Given the title, it’s not hard to guess the results were not particularly good, and at the same time not all that surprising.
Quite disturbingly this study found that 81% of migraineur’s were looking for a better, more effective treatment for their migraines. Even worse, 83% didn’t expect their condition to improve.
This sounds like a lot I know. It must lead to the question, with all the billions of dollars that have been poured into (largely pharmaceutical) research………are they missing something?
Professor of Anatomy at Newcastle University, and world-renowned spine anatomist, Nick Bogduk thinks it’s fairly obvious what the missing link is:
"People in control of the headache field seemingly have not, cannot, or will not recognize that this model for cervicogenic [neck based] headache is not only the best evolved of all headaches but is testable in vivo, in patients with headache complaints. No other form of headache has that facility."
Officially, headache coming from the neck (cervicogenic) is reported to represent between 0.1% and 4% of all headache cases.
Approximately 80% of the people assessed in the Melbourne Headache Centre have testable and reproducible headpain coming from the upper cervical spine. Almost all of these would not fit the diagnostic criteria for cervicogenic headache, but are mostly tension type headache (TTH) or migraine. Many of them do not believe they have specific problems with their necks.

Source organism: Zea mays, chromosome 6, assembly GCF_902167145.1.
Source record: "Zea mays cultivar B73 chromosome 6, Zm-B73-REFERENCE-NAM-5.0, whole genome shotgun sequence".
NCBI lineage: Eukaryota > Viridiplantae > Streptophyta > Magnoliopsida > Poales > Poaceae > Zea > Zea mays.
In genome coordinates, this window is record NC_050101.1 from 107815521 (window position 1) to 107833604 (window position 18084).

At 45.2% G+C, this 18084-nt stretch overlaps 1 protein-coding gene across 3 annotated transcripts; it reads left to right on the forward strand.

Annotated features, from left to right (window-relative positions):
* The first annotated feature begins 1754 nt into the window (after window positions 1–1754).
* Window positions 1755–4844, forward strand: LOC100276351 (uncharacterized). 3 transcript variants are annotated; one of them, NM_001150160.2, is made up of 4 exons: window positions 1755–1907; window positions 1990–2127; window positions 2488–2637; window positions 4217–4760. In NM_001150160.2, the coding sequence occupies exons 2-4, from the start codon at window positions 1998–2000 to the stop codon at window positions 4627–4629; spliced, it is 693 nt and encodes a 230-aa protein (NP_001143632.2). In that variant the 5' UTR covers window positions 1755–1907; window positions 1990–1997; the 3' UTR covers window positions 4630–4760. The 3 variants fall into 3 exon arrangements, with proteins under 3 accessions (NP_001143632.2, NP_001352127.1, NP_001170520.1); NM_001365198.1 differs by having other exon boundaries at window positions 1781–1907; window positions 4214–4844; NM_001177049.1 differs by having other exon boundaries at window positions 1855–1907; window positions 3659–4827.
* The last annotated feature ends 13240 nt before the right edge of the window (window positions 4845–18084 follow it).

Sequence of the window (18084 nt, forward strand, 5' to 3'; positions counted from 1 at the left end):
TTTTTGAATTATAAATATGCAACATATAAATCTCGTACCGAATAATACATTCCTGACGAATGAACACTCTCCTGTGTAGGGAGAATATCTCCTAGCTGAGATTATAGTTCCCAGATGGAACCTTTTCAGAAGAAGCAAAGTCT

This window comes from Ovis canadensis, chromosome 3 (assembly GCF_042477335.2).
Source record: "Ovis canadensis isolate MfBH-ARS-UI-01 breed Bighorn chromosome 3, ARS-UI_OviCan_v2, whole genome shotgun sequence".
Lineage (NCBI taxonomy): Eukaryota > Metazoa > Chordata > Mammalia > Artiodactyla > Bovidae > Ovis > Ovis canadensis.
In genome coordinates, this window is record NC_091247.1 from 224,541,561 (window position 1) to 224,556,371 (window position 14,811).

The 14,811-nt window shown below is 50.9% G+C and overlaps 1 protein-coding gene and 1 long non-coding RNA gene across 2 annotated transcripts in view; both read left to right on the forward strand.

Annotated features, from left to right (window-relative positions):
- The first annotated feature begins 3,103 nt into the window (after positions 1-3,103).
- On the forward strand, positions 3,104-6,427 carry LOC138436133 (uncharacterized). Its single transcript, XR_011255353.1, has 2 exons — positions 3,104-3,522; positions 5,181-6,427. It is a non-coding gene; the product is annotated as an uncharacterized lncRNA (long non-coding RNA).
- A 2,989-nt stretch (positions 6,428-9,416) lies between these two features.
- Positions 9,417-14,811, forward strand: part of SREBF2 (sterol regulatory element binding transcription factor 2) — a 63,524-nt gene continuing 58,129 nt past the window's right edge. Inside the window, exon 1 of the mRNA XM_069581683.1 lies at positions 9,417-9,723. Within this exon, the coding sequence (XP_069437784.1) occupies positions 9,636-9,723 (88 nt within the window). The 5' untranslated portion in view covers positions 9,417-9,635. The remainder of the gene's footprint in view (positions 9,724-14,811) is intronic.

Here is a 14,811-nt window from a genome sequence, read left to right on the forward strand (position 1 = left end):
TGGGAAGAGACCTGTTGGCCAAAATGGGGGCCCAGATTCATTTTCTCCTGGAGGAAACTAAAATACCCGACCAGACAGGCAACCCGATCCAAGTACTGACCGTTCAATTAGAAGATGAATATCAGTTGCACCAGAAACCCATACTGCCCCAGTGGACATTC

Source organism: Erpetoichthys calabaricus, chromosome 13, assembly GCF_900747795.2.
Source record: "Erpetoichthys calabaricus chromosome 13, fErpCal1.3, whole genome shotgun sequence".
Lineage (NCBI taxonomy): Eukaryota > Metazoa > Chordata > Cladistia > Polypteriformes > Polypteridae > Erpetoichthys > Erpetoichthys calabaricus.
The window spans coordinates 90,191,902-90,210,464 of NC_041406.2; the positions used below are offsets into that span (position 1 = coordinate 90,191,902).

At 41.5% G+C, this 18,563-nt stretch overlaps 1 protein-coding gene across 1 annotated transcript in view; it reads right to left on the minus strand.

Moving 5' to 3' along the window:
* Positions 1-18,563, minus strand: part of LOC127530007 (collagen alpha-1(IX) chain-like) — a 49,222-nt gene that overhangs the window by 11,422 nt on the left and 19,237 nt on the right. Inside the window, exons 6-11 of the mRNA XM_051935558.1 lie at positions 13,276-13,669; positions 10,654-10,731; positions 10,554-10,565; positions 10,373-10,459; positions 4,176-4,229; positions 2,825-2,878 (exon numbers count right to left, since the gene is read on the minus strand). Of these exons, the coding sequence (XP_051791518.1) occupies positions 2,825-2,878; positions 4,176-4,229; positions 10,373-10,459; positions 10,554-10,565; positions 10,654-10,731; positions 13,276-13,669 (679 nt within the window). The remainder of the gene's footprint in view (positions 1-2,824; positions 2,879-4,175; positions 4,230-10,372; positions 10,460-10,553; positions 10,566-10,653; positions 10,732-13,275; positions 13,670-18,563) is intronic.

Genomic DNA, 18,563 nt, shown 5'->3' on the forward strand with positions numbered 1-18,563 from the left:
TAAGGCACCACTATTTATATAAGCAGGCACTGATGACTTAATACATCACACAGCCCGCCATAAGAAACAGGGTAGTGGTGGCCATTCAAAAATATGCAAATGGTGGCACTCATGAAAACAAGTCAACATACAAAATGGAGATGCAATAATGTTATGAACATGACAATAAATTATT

So what you say. I could make that number up right? Sure, but we are not alone. Dr Rothbart, an Canadian anaesthesiologist and head of the Rothbart Pain Management clinic has published his findings widely:
“Approximately 800 new headache patients per year are examined at our clinic. An estimated 80% of these patients are diagnosed with cervicogenic headache. Of these patients, almost none are referred with this diagnosis. Physicians are not taught to consider or explore neck structures when investigating headaches. This results in a rarely diagnosed but common condition”. Rothbart P. The cervicogenic headache: A pain in the neck. Can J Diagnos 1996; 13: 64–71.
That number again. 80%.
Using the same techniques as the Melbourne Headache Centre, Drummond and Watson investigated tension headache and migraine sufferers, and found that ALL of the TTH sufferers had their usual headpain reproduced during assessment, and 95% of the migraine sufferers had their usual headpain reproduced with manual examination of the upper part of the neck.
Watson, D.H. and Drummond P. D. (2012) Head Pain Referral During Examination of the Neck in Migraine and Tension-Type Headache. Headache: The Journal of Head and Face Pain, Vol 52, (8), pp 1226–1235.
The anatomical links between the neck and the “headache/migraine centre” in the brainstem are obvious. The numbers are becoming overwhelming.
Over 80% are looking for something better. Is it a coincidence that almost all of them will not have had their upper neck assessed using headache specific assessment techniques?
80% of headache sufferers have necks that are causing a problem, but as a source of the problem the neck is largely ignored? I don’t think it’s any coincidence at all , that he same number are unhappy with their current treatment options.
Many will have tried treatment using general neck therapy from physiotherapists, chiropractors and osteopaths, without success.
It is time to try headache specific techniques and see if you too are in the majority of suffers who are needlessly putting up with treatable problems in the upper part of the neck causing so much misery.
Roger O'Toole is the Director and Senior Clinician of the Melbourne Headache Clinic and has over 10 years experience as a physiotherapist.